Most teams should (hopefully) have some form of customer input into their roadmap, but having customer support in the room during product ideation is extremely powerful. You have direct access to the voice of the customer, so it’s impossible to ignore. There have been many projects that I have pushed onto our team roadmap by pleading the customer’s case in planning sessions.
For example, I’ve fought for many small improvements to our product, like allowing customers to filter their main user list for users with invalid email addresses.
We had a technical limitation which only allowed for tagging 10,000 users at one time from the message statistics page. This became especially limiting for large senders who could have bounced messages in the tens of thousands. ? Moving this to the main user list means large senders can manage their list hygiene more easily.
This is unglamorous work that would not have been prioritised without having someone championing the customer’s cause and explaining the direct customer impact of such a limitation. Had customer support not been in the room, these frustrations might well have gone unanswered.
Embedded support can filter customer requests like these and better advocate for impactful changes that are frustrating your customers. The feedback loop between customer support and our product and engineering teams is tighter than ever before!
Championing the product
If embedded support improves the product team, it also can help improve the support team too. Our Product Support Engineers (that’s what we call ourselves ? ) triage and prioritise bug reports and act as a filter for the engineering team, closing issues resulting from customer confusion or lack of investigation. In this way, issue counts are lower and they get resolved faster. In the event of an outage, it’s bad for customer support to find out from customer feedback. With embedded support, we can tell customer support to brace for impact when we’re having operational difficulties.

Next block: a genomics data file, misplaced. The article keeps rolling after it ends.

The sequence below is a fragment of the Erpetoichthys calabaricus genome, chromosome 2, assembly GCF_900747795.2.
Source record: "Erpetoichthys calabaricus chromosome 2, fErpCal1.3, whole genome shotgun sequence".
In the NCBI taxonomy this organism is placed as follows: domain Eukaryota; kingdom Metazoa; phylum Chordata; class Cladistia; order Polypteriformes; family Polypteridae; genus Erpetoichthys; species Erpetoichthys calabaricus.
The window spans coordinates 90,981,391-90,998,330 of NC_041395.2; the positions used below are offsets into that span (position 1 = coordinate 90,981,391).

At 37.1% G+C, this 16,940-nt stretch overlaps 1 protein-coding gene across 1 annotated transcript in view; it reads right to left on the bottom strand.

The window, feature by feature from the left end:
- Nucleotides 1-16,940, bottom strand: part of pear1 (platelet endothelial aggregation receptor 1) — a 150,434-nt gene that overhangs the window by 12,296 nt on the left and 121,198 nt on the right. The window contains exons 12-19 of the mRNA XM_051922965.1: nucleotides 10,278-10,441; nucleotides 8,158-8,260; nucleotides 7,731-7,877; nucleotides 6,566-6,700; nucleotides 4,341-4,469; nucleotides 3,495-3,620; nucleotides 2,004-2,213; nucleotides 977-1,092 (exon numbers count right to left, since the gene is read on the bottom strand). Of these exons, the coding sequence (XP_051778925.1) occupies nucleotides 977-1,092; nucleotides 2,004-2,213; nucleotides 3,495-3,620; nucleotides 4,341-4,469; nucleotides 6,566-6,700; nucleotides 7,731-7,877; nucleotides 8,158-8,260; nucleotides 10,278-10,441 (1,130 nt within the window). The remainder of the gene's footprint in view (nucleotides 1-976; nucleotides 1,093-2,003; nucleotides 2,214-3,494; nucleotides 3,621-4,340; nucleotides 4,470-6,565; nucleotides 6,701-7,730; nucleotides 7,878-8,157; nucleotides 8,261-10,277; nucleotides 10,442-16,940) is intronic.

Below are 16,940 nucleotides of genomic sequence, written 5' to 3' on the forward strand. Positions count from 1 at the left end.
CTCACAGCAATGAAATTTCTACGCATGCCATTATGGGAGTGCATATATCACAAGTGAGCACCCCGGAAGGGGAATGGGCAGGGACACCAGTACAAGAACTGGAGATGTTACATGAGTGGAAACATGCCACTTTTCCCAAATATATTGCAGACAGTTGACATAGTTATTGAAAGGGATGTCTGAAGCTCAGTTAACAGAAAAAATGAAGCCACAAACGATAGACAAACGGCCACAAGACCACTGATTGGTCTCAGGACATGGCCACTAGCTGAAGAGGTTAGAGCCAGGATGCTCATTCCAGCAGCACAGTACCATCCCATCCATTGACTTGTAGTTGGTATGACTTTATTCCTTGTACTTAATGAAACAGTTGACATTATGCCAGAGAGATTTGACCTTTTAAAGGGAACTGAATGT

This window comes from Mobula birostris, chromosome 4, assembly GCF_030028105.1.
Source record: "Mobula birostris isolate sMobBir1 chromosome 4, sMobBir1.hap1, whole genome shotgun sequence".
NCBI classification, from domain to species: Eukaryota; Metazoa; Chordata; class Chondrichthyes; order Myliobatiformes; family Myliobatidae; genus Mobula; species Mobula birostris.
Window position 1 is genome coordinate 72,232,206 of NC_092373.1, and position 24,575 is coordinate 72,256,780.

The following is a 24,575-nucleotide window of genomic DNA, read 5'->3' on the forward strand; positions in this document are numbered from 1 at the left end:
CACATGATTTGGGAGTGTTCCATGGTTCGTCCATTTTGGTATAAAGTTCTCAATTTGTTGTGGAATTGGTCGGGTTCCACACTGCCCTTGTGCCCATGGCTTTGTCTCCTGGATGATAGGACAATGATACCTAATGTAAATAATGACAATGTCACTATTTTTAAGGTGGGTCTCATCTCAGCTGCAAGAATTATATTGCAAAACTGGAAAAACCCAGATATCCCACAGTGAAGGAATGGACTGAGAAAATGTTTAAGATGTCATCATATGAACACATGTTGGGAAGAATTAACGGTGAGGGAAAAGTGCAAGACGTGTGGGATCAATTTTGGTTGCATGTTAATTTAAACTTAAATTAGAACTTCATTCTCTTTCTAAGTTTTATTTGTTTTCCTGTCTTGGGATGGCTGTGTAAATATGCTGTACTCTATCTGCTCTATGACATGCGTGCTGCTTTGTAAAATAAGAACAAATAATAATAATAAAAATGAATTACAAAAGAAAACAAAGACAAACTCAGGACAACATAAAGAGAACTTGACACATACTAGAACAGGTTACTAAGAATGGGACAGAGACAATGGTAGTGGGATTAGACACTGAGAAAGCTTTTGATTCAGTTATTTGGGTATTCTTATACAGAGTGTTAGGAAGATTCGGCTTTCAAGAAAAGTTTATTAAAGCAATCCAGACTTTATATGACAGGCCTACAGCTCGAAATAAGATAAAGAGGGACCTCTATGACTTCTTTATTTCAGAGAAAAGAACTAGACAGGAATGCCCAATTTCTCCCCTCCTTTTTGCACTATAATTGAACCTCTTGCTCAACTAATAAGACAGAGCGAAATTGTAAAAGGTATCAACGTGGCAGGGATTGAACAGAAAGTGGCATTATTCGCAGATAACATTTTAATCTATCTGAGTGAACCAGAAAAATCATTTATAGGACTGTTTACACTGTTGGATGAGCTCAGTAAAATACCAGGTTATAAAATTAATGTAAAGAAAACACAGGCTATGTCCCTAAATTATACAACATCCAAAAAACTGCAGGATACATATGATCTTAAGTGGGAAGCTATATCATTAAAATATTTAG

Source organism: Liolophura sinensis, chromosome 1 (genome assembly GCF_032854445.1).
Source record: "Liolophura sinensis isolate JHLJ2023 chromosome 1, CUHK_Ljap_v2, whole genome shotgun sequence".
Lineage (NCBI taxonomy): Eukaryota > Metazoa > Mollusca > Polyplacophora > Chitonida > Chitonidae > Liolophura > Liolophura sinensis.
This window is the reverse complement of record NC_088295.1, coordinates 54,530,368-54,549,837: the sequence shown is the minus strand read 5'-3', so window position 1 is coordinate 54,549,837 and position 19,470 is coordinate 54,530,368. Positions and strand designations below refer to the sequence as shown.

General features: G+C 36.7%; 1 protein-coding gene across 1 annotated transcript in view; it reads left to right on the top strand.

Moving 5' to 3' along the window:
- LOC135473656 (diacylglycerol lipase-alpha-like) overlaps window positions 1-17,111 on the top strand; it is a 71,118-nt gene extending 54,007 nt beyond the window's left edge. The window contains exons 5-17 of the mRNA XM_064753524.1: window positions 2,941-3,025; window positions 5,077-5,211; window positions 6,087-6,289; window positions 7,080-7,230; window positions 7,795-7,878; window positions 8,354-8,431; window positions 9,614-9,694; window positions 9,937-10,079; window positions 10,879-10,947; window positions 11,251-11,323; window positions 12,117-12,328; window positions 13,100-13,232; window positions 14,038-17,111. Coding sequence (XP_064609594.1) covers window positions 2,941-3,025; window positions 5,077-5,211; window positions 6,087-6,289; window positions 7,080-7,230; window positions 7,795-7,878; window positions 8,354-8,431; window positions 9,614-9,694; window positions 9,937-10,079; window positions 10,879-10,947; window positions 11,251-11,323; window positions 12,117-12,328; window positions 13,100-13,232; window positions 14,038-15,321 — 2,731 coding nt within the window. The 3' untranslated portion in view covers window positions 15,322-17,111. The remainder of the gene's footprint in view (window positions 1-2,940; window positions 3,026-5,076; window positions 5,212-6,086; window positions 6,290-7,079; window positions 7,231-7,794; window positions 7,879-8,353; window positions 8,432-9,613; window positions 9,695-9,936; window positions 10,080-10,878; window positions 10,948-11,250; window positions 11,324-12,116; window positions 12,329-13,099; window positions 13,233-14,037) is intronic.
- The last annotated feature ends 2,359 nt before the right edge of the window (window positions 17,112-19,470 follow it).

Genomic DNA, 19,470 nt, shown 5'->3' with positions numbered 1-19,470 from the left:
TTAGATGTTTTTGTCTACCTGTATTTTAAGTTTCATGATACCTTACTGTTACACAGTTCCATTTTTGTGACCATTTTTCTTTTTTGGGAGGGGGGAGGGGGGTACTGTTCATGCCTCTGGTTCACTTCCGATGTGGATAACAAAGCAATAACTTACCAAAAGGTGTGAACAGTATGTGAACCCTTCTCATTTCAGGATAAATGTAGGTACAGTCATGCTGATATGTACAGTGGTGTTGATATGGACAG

I often have enough context and knowledge about our infrastructure and code to offer help to customer support when they need it, without them having to wait for a product engineer to be available.
Not content with just giving you my perspective, I asked Aidan Lynch, engineering manager for the team which builds our messenger, and Raph Estrada, a product engineer on Team Delivery, what they felt the benefits were:
- A customer champion in all meetings, bringing a customer’s perspective to all discussions.
- Maintenance of good “social capital” between customer support and product
- Better quality bug reports.
- Better product knowledge on the engineering team.
- Better engineering knowledge on the support team.
- Issues solved faster.
- More impactful work on the roadmap.
- More career progression options for your support team.
We’re still experimenting and developing this approach at Intercom, but so far we’re really happy with the results. In fact, not to toot my own horn, but one of our engineering managers was even heard asking for their own “Penny” on their team ?. If you’d consider implementing something like this for your own team or want to know more about how we did it, we’d love to hear from you.